These anxieties about writing letters also mean that I often wait until the last minute to write the letters. In some ways, that’s good. Somewhere in the back of my head (or wherever it resides), my subconscious is thinking about the student and what I should say. But there are too many times that I am like a typical Grinnell student, waiting too long and then panicking about whether or not I’ll get the work (that is, the letter) done in time.

But I will keep writing recommendation letters. Students need them. My letters sometimes make a big difference. (Given the success rate for some recent applications, I think my letters have been doing well.) It’s part of the job.

But that’s not where we’ll end this essay. I’m going to end by reflecting on some of the real positives of writing letters (other than just their success). For students I know well, and that’s many of them, writing about the student is a chance to reflect on the relationship I have with the student and my pride in their successes (even when one of my inner voices tells me that I don’t write well enough about those successes). Writing recommendation letters is also an opportunity to write. Every opportunity to write has the chance to improve my writing. Particularly if I don’t let myself fall into stock phrases (or if I push myself to edit out those stock phrases), I can become a better writer. I also find a bit of pride in every PDF letter I make because I wrote the Postscript code for my letterhead, including code to generate the Laurel Leaf. It’s something that only a computer scientist would care about (and probably most won’t care), but I love that most of my PDF files are under 10K, including the logo. I also think they look nice.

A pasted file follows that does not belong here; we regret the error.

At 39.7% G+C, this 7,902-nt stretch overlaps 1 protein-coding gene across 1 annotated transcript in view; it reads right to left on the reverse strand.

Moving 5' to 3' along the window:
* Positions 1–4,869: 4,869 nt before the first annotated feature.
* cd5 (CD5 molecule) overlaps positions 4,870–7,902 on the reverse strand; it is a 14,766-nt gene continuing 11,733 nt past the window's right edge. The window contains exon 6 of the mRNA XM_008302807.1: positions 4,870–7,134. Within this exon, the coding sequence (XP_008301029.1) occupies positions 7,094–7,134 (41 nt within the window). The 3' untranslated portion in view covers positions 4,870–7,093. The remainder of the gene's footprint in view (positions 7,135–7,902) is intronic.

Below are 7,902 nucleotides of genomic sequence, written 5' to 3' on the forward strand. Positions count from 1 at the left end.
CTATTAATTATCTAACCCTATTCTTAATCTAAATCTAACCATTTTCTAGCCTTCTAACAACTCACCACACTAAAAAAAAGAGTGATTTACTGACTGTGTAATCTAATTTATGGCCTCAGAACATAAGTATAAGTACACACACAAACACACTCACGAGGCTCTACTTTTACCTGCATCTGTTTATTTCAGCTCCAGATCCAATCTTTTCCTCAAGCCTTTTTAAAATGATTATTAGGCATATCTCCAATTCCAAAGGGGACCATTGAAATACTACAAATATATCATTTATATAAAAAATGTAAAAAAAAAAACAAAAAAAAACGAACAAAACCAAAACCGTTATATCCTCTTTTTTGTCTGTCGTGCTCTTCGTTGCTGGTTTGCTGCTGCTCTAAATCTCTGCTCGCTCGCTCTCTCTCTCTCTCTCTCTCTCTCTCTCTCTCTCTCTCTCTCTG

It’s challenging to write recommendation letters, but it’s a task that is both necessary and rewarding. I’ll keep that in mind the next time a student asks me to write one.

Version 1.0 of 2016-05-26.